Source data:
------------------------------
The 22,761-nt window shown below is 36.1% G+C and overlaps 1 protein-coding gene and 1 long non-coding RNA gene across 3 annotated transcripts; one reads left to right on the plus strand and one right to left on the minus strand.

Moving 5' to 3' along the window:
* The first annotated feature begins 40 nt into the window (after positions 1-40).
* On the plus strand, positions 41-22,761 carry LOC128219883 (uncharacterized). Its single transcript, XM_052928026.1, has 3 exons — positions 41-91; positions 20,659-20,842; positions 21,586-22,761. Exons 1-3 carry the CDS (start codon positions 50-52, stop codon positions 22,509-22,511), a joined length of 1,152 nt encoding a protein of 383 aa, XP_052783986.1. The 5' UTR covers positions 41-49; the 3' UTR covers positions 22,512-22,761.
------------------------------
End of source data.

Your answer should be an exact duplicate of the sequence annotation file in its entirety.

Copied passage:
The 22,761-nt window shown below is 36.1% G+C and overlaps 1 protein-coding gene and 1 long non-coding RNA gene across 3 annotated transcripts; one reads left to right on the plus strand and one right to left on the minus strand.

Moving 5' to 3' along the window:
* The first annotated feature begins 40 nt into the window (after positions 1-40).
* On the plus strand, positions 41-22,761 carry LOC128219883 (uncharacterized). Its single transcript, XM_052928026.1, has 3 exons — positions 41-91; positions 20,659-20,842; positions 21,586-22,761. Exons 1-3 carry the CDS (start codon positions 50-52, stop codon positions 22,509-22,511), a joined length of 1,152 nt encoding a protein of 383 aa, XP_052783986.1. The 5' UTR covers positions 41-49; the 3' UTR covers positions 22,512-22,761.